Cooling cap allows cancer patients to keep hair

A technology tested in the Bay Area could soon be giving an emotional boost to women fighting cancer. It's a cap that allows cancer patients to keep their hair while undergoing chemotherapy.

Bay Area journalist Heather Millar, was using her heart to fight cancer, and her head to fight its side effects, chilling her scalp with a device known as the Dignicap, to keep from losing her hair during chemotherapy.

"It's not about the vanity, it's about explaining to everybody on the street that I have cancer," Millar said.

The cap works by slowly cooling the scalp to constrict small blood vessels and limit the concentration of cancer drugs reaching the hair follicles. It's been undergoing clinical trial at the University of California, San Francisco, and lead investigator Hope Rugo, MD, believes the benefits are more than cosmetic.

"The chance of keeping their hair makes them psychologically approach the chemotherapy with a much healthier attitude and more like they have control over something," Rugo said.

Still, there have been safety questions about the cap and similar devices made by other companies. Mainly that residual cancer cells might be left alive in the scalp, allowing the disease to return. Rugo said the concerns have not borne out.

"Turns out scalp metastasis are extraordinarily rare, it's a rare site for cancer to grow in. And if you look at all the patients who've had scalp cooling and followed over time, it doesn't appear there's any higher risk of having scalp metastasis," she says.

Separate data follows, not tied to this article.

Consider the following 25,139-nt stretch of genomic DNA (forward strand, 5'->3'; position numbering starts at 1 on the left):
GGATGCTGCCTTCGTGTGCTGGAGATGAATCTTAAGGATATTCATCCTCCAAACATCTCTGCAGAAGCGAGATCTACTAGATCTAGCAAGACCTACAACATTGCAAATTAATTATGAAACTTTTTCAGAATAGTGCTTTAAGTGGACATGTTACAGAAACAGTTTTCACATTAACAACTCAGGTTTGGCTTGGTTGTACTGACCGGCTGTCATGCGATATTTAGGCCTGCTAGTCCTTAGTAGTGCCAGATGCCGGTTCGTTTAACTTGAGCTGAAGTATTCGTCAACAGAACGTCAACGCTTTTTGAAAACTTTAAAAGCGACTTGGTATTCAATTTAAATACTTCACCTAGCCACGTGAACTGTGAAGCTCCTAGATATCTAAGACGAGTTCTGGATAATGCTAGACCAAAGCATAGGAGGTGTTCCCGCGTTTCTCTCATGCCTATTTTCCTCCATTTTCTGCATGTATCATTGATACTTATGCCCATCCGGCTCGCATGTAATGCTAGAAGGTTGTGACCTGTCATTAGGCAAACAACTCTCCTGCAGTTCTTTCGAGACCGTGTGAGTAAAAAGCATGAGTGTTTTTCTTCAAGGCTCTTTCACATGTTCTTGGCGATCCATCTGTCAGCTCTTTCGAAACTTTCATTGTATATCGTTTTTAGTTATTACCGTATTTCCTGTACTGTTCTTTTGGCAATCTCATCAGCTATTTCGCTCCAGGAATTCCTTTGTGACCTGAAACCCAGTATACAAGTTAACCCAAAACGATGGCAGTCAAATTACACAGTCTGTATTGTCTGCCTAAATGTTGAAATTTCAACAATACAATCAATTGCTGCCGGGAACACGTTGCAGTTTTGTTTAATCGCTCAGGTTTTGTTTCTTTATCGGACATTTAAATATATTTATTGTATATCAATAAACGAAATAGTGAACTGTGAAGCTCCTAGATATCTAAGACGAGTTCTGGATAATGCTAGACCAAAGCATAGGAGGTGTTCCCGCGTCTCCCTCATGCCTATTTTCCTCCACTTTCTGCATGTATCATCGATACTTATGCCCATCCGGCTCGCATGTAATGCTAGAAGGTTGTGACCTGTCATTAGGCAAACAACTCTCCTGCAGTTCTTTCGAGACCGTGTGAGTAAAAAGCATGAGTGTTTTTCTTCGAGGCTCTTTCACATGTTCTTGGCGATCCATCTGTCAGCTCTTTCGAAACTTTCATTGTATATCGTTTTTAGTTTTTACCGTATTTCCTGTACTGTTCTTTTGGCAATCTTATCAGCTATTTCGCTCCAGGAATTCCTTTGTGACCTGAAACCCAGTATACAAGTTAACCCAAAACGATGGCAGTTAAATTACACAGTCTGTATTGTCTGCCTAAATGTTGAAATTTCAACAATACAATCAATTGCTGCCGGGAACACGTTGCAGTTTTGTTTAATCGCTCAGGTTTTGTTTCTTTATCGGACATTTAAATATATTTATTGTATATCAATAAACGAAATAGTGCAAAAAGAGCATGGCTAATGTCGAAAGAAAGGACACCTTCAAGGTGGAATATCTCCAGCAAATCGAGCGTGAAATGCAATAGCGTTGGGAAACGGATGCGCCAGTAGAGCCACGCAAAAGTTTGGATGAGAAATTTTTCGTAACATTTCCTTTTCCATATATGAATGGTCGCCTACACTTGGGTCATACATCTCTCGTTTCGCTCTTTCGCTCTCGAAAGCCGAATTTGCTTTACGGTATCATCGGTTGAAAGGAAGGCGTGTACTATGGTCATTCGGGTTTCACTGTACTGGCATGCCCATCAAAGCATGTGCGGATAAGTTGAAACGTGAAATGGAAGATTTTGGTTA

The UCSF team has now gathered enough data from the trial to present results to the Food and Drug Administration, If approved, Swedish manufacturer Dignitana plans to begin working with hospitals and chemotherapy centers across the country.

Cancer survivor Wendy Woods said she's come out of treatment with a more positive outlook, and at least one appointment to keep.

"I am going to get my hair cut," Woods said.

Heather Millar also made a full recovery and has been cancer free for three years. She says since appearing in an earlier ABC7 News report in the trial's early stages, she's become an advocate for the scalp cooling technology and believes approval would help more women face chemotherapy with courage and dignity.

"Even though cancer treatment is really horrible this is just one thing you cannot worry about," she said.

Rugo's team is now planning to present their trial data on the cap to the FDA at the end of this month.

Written and produced by Tim Didion.
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